South Scotland

Dumfries and Galloway police chief sets out future vision

Cornwall Mount

The divisional commander of police in Dumfries and Galloway has responded to concerns raised over a 10-year vision for developing the service.

The local authority highlighted issues such as call handling, station closures and a "one size fits all" approach.

Ch Supt Gary Ritchie pointed out the council had strongly agreed with the "direction of travel" for services.

He also urged everyone with views on the programme to take part in consultation currently under way.

Police Scotland and the Scottish Police Authority are currently seeking views on their 2026 strategy.

A draft Dumfries and Galloway Council response has given strong agreement with the vision but raised some concerns about recent issues.

They included:

  • a "loss of confidence" in the police attributed in part to difficulties with the 101 call service
  • the importance that "one size does not fit all" for policing across Scotland
  • a need to recognise the impact of low level crime in small towns and villages as opposed to bigger central belt locations
  • communication issues over recent proposals to shut a number of stations

On call handling

"At the inception of Police Scotland we have seen problems across the country in relation to the 101 service," said Ch Supt Ritchie.

"The truth of the matter is now that the improvements in that service have been quite significant."

He said the system was now state-of-the-art in global terms.

"We have a better response to calls for service now right across Scotland than we have ever had," he said.

He accepted some local interaction had been lost without a Dumfries control room but said there had been wider improvements.

"What I am more concerned about is getting resources to people who need the police as quickly as possible and we are better at that," he said.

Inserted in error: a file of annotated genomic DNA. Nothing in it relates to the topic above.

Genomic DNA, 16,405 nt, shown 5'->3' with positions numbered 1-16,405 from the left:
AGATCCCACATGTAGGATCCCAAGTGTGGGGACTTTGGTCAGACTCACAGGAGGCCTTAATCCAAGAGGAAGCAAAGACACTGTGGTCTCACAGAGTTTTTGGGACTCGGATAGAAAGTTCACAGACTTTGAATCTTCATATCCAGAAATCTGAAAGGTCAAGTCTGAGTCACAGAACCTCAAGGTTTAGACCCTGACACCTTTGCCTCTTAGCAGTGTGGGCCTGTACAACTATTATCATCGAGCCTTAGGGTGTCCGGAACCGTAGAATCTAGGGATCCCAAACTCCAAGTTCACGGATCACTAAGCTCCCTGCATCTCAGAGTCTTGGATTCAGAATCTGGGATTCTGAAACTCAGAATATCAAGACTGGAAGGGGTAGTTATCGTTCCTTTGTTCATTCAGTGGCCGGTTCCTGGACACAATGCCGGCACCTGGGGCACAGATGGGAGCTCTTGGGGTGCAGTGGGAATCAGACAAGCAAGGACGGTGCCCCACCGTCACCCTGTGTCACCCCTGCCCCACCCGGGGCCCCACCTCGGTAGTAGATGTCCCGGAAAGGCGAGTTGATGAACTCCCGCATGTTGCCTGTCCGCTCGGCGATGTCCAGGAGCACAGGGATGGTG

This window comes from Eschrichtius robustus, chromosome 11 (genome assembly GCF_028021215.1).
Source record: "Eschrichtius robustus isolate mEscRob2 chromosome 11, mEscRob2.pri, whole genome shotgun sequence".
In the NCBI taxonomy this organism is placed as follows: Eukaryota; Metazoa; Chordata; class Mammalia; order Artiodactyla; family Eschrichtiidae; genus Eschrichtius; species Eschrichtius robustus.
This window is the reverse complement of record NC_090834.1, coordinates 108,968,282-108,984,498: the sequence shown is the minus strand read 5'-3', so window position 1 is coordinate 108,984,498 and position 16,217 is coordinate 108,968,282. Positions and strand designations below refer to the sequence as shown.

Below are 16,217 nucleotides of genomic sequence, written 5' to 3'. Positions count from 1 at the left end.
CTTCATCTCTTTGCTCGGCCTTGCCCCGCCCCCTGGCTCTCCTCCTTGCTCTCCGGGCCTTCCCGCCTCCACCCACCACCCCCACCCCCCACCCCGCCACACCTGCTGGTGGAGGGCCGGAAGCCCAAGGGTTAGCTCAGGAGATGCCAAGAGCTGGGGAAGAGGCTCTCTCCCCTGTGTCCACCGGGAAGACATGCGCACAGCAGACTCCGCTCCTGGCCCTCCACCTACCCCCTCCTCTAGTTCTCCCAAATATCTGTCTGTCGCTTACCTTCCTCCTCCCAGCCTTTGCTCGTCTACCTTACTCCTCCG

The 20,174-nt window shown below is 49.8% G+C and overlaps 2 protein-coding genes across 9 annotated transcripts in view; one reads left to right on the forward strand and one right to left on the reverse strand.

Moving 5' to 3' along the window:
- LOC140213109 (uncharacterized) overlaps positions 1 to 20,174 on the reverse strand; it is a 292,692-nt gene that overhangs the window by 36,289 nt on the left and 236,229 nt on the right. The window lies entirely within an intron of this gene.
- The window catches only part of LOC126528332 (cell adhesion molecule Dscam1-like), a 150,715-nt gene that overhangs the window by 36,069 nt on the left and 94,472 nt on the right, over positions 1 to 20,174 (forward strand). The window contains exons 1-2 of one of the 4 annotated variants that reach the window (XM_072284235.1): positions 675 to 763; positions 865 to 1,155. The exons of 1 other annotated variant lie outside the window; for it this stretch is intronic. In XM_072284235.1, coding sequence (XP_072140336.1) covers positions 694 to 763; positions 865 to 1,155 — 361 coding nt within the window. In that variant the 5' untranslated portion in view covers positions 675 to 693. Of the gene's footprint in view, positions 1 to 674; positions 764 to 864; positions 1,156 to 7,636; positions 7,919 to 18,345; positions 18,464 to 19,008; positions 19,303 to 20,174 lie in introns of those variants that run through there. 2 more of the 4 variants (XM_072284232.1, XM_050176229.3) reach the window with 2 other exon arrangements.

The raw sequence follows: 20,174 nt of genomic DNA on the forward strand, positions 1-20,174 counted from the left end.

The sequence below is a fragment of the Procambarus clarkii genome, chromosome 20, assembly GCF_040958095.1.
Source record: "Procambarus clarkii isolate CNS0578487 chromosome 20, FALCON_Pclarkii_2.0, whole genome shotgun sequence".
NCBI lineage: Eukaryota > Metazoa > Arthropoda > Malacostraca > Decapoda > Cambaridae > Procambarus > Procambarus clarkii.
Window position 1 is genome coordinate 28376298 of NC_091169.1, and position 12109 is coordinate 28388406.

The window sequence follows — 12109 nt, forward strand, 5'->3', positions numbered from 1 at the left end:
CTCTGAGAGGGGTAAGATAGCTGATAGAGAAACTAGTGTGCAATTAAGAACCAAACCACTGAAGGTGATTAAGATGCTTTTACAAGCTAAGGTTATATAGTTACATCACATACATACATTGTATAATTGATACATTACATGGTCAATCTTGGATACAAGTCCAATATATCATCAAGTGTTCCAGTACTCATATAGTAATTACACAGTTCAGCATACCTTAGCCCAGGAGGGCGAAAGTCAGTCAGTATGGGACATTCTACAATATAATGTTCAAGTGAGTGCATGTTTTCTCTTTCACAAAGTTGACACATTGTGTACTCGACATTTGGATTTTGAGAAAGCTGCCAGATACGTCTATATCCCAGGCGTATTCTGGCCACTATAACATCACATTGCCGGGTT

On 'one size fits all'

"I 100% accept that attitude," said the divisional commander.

"Previously I worked in Edinburgh and you could have, on a bad night, a couple of dozen house break-ins in Edinburgh.

"I'm not saying that that wasn't a problem, of course it was a problem, but in a rural community one has a bigger impact than those 24 on a city environment and I absolutely accept that."

He also accepted that at the outset of bringing eight separate forces into one there were approaches which would have been "quite alien in some communities".

"There has definitely been a recognition of that and a move away from that," he said.

He said the region now had a "bespoke" policing model which had been enabled by the national organisation.

On closure consultation

Image copyright Norman Caesar

"We did the widest consultation ever seen for any issue in Dumfries and Galloway pre or post Police Scotland in respect of our proposals round about our police stations because I know it is an emotive subject," he said.

"What I would say is we're still actually at an early stage with that - the police stations are not owned by me, they are owned by the Scottish Police Authority.

"I have drawn together recommendations for a way forward because some of the police station that we have in the community are lying empty and they are costing a lot of money.

"I can use that money better and I can actually have a better deployment model for policing in the community.

"So for every single station that we are talking about we have an alternative plan."

On the future vision

Image copyright Billy McCrorie

"I know that there was a huge amount of community pride in Dumfries and Galloway Constabulary," he said.

"If we hadn't gone to Police Scotland, Dumfries and Galloway Constabulary would not look like the way that it did back then now.

"It wasn't Police Scotland that created the issues that clearly required us to look at how we funded our public services in this country."

He said the old force, had it continued, would also have faced "dwindling resources on the front line and rising crime".

"The financial challenges that were facing every country and every society would not have disappeared just because we didn't have a national force," he added.

He also encouraged people to take part in consultation on the Police Scotland website.

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